Appeals, Clinical Records and Adverse Inferences
A specialist registrar had conducted a post-birth ultrasound scan and examination on the Claimant, which indicated that there was a small area of retained placenta. The Claimant was told that the retained tissue should pass spontaneously. Unfortunately, she was readmitted to hospital having experienced severe pain and a further scan conducted by a sonographer revealed a larger area of retained placenta. The retained placenta had to be removed under general anaesthetic and the Claimant subsequently suffered a haemorrhage.
The claimant alleged that the specialist registrar had negligently failed to see on the ultrasound scan that a substantial part of the placenta had been retained.
The judge heard oral evidence from the registrar and the sonographer and expert obstetricians and gynaecologists. The Claimant stated that the doctor who had attended to her on the day of her operation (Dr Hooper) had told her that the placenta removed was a lot larger than expected. The Defendant did not rely on evidence from Dr Hooper.
The Judge concluded that the retained tissue was not substantial. The Judge gave detailed reasons for his findings.
The Judge did not draw an adverse inference against the Defendant for not obtaining evidence from Dr Hooper. The Judge felt that Dr Hooper’s role was ‘tangential’ and that any adverse inference was inappropriate.
The Claimant appealed.
The issues were:
- Whether the judge had made an error in his evaluation of the factual evidence; and
- Whether the Judge had erred by failing to draw an adverse inference against the Defendant for not calling Dr Hooper.
The Court of Appeal refused to interfere with the findings of the trial judge. In their opinion, the judge had taken a multi-factorial evaluation of the evidence. As a consequence, his findings were not perverse and an appeal on this point was ‘difficult, if not impossible on the evidence’.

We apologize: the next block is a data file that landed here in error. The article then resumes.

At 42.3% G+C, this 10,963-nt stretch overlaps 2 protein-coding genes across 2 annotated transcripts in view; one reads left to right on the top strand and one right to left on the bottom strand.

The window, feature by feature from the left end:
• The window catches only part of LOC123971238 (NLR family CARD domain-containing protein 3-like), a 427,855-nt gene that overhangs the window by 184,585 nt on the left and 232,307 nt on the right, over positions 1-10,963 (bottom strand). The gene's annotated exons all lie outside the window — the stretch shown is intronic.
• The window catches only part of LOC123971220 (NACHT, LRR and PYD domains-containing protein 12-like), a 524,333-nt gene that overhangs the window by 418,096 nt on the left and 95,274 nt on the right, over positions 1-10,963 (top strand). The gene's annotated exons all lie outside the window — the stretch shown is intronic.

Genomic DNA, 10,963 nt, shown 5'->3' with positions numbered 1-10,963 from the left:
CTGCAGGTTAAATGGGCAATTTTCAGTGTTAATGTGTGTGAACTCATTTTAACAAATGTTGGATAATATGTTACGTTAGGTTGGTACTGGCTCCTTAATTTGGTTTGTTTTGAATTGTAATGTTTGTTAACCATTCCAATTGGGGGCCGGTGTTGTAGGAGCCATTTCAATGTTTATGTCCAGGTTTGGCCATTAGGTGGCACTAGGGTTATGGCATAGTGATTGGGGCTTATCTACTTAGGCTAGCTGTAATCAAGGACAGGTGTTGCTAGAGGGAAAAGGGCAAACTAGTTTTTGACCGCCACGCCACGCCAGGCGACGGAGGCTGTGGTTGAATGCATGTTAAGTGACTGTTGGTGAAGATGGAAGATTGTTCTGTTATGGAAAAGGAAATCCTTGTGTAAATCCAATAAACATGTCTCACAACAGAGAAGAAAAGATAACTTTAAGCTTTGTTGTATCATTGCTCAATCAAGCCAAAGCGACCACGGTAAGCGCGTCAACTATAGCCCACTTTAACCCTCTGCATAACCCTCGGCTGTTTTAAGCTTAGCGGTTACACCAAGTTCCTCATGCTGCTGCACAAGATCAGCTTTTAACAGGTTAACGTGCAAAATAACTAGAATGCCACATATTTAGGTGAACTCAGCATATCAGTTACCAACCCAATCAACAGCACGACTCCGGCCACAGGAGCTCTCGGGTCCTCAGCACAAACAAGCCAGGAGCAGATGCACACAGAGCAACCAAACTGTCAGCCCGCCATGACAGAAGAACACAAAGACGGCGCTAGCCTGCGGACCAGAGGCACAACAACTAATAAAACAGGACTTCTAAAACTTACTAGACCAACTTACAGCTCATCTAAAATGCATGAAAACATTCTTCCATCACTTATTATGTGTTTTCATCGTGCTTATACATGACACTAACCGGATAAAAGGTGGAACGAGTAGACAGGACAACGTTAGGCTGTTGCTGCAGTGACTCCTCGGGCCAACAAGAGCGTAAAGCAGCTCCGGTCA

The Claimant sought to rely upon the clinical note of Dr Hooper and argued that there was a rebuttable presumption that a contemporaneous clinical record is accurate. The Court of Appeal dismissed this argument and stated that ‘to raise the bar so high that an analysis of what might be sufficient to displace inherent reliability is needed in every case is to make the process of fact finding too onerous and mechanistic’. Furthermore, the judge had found that Dr Hooper’s clinical note was ‘tangential’ and that the evidence suggested that there were limitations to be put on its use.
With regard to the failure to draw adverse inferences; the Court of Appeal was unwilling to interfere with the discretion of the trial judge. Furthermore, the Court of Appeal was critical of the argument for the following reasons:
- The Claimant sought a direction for disclosure of information about Dr Hooper but did not seek an order that she file and serve a witness statement. The Court of Appeal commented that the Claimant could have asked for a direction, which contained the warning that an adverse inference may be drawn if the evidence was not provided.
- The Claimant did not make any arrangements to obtain a witness statement from Dr Hooper.
This case is a useful reminder that unless a judge’s evaluation can be demonstrated to be perverse, an appeal court will not interfere with the findings. Sir Ernest Ryder emphasises states ‘weight is a contextual evaluation for the judge who reads, hears and sees the evidence of the witnesses’ (paragraph 23 of the Judgment). Manzi provides a helpful recap on the law regarding the grounds on which a party can appeal findings of fact and discretion.
In Manzi there was a conflict in the clinical records with regard to the size of the retained placenta. The Claimant sought the trial judge to prefer one clinical record over another. It therefore raises the question, of how should conflicting contemporaneous medical records be considered? The judgment in Manzi emphasises that a holistic approach to evidence, that considers context, needs to be taken when understanding clinical records. The following factors may need to be taken into consideration:
- When was the note made?
- Was the note made by a treating clinician who was conducted the procedure (or as in Manzi, was the clinician making the note even present for the operation)?
- Are previous and/or subsequent clinical notes likely to be more accurate? For example in the case of Manzi, the measurements of the retrained placenta were taken at differing times over a period of weeks when blood clots may have developed.
Manzi is also a reminder that there is no ownership of a witness. The Court of Appeal was highly critical of the Claimant’s approach of expecting the Defendant to rely upon the evidence of Dr Hooper. Clearly it was the Claimant’s case to run and if they felt Dr Hooper’s evidence was relevant, then they should have obtained and relied upon it themselves.
Anna Datta - Barrister